During the pre-Roman Iron Age from about 500 BC to the birth of Christ, the Central Alpine Region between East Tyrol and Lower Engadine as well as between the foothills of the South German Alps and the Trentino was inhabited by a people ancient sources called Raeti. For the first time, at the end of the sixth century BC, the Raeti on both sides of the Alpine Ridge developed a common culture with defined characteristics: richly decorated pottery, house constructions, often with two storeys, built right into the hillside, burnt-offering areas with votive figurines representing gods or heroes and inscriptions featuring their own Etruscan-related alphabet.
Since the Roman invasion into Northern Italy during the first century BC and especially after the conquest of the Alpine Region, Mediterranean influences increase. Excavations and finds mark the onset of the Roman Imperial Period as a distinctive break: Local settlements end abruptly, and within a very short timeframe, archaeological evidence of the Raeti’s material culture is no longer evident.
The largest Iron Age settlement of North Tyrol is located in Pfaffenhofen-Hörtenberg and represents the focus area for the research of pre-Roman Iron Age in the Alpine Region. Located in the Telfs Basin in Tyrol’s upper Inn Valley, west of Innsbruck. Here research concentrates on consistency, change and breach of cultural phenomena during the decades surrounding the birth of Christ.
Since the Roman invasion into Northern Italy during the first century BC and especially after the conquest of the Alpine Region, Mediterranean influences increase until the Raetic culture eventually merges into the Roman culture. Questioning whether this alleged breach in the archaeological findings does reflect historic reality, and if there actually was a profound change of population, represents one of the crucial issues with the pre-Roman Iron Age research – and a matter of debate in the archaeology of South Germany and the Alpine countries.
Pfaffenhofen-Hörtenberg provides the opportunity to test this in an ideally suited location. The finds from early Academy excavations cover a time period of about 500 years, from Late Hallstatt to the latest Raetic phase. Also known was the settlement’s burnt-offering area at the neighbouring Trappeleacker, where Austrian excavations already had taken place. The initial situation therefore was perfect for the focus on early Roman Period research and the venture from 2012 until 2025.
Complex and partially very deep-reaching layer sequences are typical for the settlement’s archaeology, their research requires a great amount of time. The settlement’s terrace structure in North Tyrolean Pfaffenhofen covers nearly two hectares (20.000 squ. m. or 215278 squ. ft). From the very beginning it was obvious that this area was too large to be exposed completely: therefore the most promising areas had to be detected, defined and decided on by using geophysical methods.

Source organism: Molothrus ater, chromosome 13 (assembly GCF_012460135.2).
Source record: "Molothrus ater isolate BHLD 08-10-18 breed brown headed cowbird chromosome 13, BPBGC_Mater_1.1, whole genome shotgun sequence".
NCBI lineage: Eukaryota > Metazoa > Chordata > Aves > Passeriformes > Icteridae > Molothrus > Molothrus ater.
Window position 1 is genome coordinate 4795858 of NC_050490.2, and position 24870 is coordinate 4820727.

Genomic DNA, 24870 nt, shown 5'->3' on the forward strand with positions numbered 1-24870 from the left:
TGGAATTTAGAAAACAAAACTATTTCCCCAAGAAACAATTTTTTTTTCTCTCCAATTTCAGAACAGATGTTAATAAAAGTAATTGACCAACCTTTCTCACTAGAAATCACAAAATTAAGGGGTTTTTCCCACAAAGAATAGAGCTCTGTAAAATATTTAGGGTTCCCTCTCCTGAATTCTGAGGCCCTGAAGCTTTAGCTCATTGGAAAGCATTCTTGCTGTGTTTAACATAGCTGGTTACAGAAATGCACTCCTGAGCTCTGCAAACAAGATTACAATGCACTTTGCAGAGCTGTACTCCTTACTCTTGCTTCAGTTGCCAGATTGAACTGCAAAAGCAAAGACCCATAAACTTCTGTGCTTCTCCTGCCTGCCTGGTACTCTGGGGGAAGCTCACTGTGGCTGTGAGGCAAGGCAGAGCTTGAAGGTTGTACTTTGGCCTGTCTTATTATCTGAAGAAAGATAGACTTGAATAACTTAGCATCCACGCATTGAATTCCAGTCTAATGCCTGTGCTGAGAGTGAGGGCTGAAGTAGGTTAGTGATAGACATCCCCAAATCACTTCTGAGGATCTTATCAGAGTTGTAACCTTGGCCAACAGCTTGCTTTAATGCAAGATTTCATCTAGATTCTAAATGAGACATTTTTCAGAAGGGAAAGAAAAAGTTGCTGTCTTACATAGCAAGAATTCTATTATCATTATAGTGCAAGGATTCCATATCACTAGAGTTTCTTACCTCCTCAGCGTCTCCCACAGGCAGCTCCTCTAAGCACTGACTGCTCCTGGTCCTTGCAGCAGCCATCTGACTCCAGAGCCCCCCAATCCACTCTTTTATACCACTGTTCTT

Specific devices enable measurement of physical differences between soil and archaeological remains like pits and walls. These devices record magnetism or reactions to electric impulses. Data recovered can be adapted to plans and thereby render sub-terranean finds visible. A magnetometer prospection performed by Jörg Fassbinder (Bayerisches Landesamt für Denkmalpflege) in Pfaffenhofen-Hörtenberg identified the floor plan of several houses, some of which were selected for excavation. Thus the settlement’s history at this site can be researched exemplarily on the basis of just some of the buildings.
Measurement results and the resulting excavation plans can be fed into a three-dimensional digital area model. In 2010 the ArcTron company flew over the area and by scanning the surface with a laser they created an Airborne Laserscan, making artificial terraces and even the slightest terrain unevenness visible. Likewise vegetation like trees and bushes can be digitally removed, permitting perfect comprehension of the settlement’s location and topography.
Information gained in buildings and on terraces tells the eventful history of this Iron Age settlement. Various phases of building and dismantling of houses after disastrous fires, or proof of craftsmanship like the weights of a weaving loom, testify to the former life at this site. Garment clasps provide evidence for settlements in this area until the Roman conquest in 15 BC.
On-site excavations are performed by Markus Wild (Dig It! Company) and Tamara Senfter (Talpa Company) together with a team of students from Munich and Innsbruck.